An Orthodox Christian Multiculturalism?
Three features are common to most forms of multicultural political thinking, which are:
- Rejection of the idea that the State belongs to a single ethno-cultural group
- Rejection of assimilationist policies and exclusionary practices
- Acknowledgment of historic injustices that have been perpetrated against ethno-cultural minorities and an attempt to prevent such injustices in the future.
If applied to the ecclesiastic affairs of the Eastern Orthodox Church, these three features could be reformulated as:
- The rejection of the notion that the Orthodox Church as a whole belongs to any single ethno-cultural group; the Church’s catholicity implies that all members are equally Orthodox regardless of their cultural heritage.
- The rejection of assimilationist and exclusionary attitudes and practices that seek to coercively ensure that any and all members of the Church community are culturally homogenous and an attempt to cultivate a sense of unity despite cultural diversity.
- The acknowledgment that local Orthodox Christian communities have historically perpetuated culturally assimilationist injustices against one another and must now attempt to prevent such injustices from occurring in the present and future by giving due recognition to the cultural pluralism characteristic of the historical Church.
Phyletism may be overcome by recognizing the value in another’s culture and by acknowledging the other’s need for cultural recognition and by de-sacralizing the nation-state. Orthodox communities must be able to effectively de-couple their identity narratives from politicized ethno-nationalistic aims while still retaining the ethno-cultural traditions and languages that imbue them with a deep sense of kinship and identity. This will entail alternative ways of envisioning social solidarity as we come to terms with cultural pluralism as an unavoidable social reality and persistent feature of human existence, as well as sustained efforts to enact a continual forum for inter-cultural dialogue amongst the hierarchs, clergy and laity of the various Orthodox Christian churches.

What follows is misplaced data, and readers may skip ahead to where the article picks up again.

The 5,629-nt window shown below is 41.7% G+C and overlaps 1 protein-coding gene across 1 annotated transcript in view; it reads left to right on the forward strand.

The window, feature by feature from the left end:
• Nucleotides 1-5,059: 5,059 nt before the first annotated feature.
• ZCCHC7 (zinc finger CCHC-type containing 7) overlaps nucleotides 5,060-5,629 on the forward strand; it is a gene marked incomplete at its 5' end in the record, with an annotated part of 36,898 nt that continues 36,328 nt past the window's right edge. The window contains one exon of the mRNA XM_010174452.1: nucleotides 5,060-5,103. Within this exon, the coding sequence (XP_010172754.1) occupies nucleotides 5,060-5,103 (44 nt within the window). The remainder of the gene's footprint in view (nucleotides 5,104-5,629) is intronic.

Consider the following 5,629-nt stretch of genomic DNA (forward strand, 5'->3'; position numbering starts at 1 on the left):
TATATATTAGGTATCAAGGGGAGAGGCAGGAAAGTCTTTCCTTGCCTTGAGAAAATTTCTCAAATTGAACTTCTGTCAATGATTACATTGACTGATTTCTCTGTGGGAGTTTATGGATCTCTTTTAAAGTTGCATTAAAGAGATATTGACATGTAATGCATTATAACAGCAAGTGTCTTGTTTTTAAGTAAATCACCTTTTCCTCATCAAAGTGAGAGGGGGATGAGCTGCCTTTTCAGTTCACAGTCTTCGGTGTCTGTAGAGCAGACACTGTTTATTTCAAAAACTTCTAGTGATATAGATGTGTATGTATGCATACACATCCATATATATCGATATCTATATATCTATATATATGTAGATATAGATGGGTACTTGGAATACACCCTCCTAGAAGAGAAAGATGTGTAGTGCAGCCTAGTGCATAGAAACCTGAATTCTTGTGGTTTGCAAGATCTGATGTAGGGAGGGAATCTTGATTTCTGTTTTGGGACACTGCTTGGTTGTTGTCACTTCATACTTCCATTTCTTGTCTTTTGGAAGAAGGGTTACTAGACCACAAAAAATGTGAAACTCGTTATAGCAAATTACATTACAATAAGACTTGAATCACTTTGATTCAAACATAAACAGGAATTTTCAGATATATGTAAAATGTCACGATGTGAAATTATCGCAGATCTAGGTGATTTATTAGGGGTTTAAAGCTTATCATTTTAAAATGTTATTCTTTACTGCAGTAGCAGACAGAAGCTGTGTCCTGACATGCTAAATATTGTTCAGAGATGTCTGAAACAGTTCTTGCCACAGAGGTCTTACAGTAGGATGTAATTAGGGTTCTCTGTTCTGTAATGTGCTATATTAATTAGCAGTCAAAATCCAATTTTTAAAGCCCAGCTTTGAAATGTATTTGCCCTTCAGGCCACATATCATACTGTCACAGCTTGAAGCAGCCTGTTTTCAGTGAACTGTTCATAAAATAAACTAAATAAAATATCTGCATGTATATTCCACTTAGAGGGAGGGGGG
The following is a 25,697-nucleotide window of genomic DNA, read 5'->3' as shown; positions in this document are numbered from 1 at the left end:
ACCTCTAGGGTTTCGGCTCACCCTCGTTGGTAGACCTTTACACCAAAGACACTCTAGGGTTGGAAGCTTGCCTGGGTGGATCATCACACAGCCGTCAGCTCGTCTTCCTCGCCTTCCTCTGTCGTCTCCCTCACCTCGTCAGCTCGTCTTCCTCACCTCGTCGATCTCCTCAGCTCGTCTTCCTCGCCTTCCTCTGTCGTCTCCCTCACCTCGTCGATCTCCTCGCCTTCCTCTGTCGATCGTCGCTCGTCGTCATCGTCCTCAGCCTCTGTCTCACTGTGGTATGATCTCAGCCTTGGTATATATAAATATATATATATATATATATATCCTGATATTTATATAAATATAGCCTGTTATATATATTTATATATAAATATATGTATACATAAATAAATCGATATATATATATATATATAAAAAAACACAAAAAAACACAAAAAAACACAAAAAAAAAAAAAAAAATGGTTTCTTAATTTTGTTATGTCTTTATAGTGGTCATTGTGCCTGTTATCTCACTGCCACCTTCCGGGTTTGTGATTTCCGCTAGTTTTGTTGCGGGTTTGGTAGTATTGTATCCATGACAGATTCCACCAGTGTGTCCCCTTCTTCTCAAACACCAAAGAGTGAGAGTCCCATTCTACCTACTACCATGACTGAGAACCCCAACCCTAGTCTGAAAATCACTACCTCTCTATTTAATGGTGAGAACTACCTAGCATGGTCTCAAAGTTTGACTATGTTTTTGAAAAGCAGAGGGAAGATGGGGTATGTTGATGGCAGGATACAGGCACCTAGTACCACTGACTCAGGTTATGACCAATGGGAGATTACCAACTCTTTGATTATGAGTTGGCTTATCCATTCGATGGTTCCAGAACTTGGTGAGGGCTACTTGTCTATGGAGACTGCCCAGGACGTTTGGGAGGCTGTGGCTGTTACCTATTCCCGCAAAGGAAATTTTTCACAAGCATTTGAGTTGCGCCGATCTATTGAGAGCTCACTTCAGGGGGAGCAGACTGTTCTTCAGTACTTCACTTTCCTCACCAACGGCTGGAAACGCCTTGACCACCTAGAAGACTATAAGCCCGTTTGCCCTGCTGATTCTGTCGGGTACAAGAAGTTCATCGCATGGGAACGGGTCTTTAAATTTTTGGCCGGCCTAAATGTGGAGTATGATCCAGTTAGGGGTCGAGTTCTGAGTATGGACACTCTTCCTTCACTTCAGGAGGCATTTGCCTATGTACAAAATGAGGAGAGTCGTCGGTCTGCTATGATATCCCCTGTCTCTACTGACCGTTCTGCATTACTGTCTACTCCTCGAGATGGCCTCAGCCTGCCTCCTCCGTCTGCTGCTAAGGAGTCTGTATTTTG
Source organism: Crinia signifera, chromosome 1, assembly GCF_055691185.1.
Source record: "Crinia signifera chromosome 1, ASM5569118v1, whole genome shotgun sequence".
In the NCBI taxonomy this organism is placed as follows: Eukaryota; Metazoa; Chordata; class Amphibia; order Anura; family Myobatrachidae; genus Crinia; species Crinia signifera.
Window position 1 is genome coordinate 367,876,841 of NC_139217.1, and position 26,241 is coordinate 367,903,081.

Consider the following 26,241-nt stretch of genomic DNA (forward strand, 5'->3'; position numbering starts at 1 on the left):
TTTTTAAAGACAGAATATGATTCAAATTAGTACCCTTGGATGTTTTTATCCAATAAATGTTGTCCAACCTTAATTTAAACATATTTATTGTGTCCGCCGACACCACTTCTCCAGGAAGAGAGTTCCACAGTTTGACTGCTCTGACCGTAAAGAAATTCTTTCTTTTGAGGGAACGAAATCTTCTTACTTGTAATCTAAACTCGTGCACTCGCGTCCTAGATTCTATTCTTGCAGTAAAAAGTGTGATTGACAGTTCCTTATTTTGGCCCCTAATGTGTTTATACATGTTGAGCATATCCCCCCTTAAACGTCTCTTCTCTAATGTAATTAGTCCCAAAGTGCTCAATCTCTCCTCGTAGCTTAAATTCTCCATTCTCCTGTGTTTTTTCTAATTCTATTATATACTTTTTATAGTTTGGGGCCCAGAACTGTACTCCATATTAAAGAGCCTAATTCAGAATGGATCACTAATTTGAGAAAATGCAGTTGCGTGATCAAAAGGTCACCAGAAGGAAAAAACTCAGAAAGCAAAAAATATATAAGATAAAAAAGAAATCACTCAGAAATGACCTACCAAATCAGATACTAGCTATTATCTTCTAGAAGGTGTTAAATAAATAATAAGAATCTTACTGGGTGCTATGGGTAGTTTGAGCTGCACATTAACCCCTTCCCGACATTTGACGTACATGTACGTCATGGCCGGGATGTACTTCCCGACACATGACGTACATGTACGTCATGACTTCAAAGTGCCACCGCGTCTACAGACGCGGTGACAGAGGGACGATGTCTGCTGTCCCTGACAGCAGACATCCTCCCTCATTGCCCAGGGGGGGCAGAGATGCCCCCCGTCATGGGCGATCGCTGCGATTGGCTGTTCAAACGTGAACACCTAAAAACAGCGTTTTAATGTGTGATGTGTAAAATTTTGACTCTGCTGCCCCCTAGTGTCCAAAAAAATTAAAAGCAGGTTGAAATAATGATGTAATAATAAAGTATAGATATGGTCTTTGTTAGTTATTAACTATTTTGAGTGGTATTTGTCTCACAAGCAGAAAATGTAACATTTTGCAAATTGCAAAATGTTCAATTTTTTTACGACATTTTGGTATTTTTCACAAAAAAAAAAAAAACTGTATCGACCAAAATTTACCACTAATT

Instead of reifying exclusivist ethnic identities through cultural enclosure to other Orthodox communities, ethno-religiosity has the potential to be an avenue through which members of such communities can come to recognize one another as fellow carriers of historical ethno-linguistic cultures as well as adherents to a common faith tradition. Members of the Orthodox communities are capable of identifying with the ways in which another relates to his or her faith through an ethno-lingua-cultural tradition – even when the ethno-linguistic culture is not shared. Such circumstances are a fertile ground for the cultivation of a type of intercultural sentiment in which an affection and affinity for one’s own particular ethnic and or linguistic culture is not antithetical to an authentic sense of fellowship with others.
These intercultural Orthodox dialogues must not collapse into shallow formalities or empty platitudes but must seriously engage in open and truthful discussions of historical injustices as well as attempts to work toward reconciliation through genuine forgiveness and mutual acceptance. This last point will not be easy yet, it is crucial if Orthodox Christianity is to resolve its long-standing internal tensions over the role that cultural identity ought to play within the Church and attempt to forge anything even remotely resembling authentic unity amongst the global Orthodox Christian ecumene.
This essay expresses ideas that herein appear in a highly abbreviated and amended version of those expressed in a Durante’s recent publication entitled “The Sin of Phyletism: A Multicultural Perspective on Ethnic Bigotry in the Orthodox Church,” found in the book Politics, Society and Culture in Orthodox Theology in a Global Age. (BRILL 2023: Eastern Church Identities Book Series Vol. II)
 Kemal H. Karpat. Studies on Ottoman social and political history: Selected articles and essays, (Boston: Brill. 2002), 729.
 Kymlicka, Will. Multicultural Odysseys: Navigating the New International Politics of Diversity. (New York, NY: Oxford University Press, 2007): 65-66.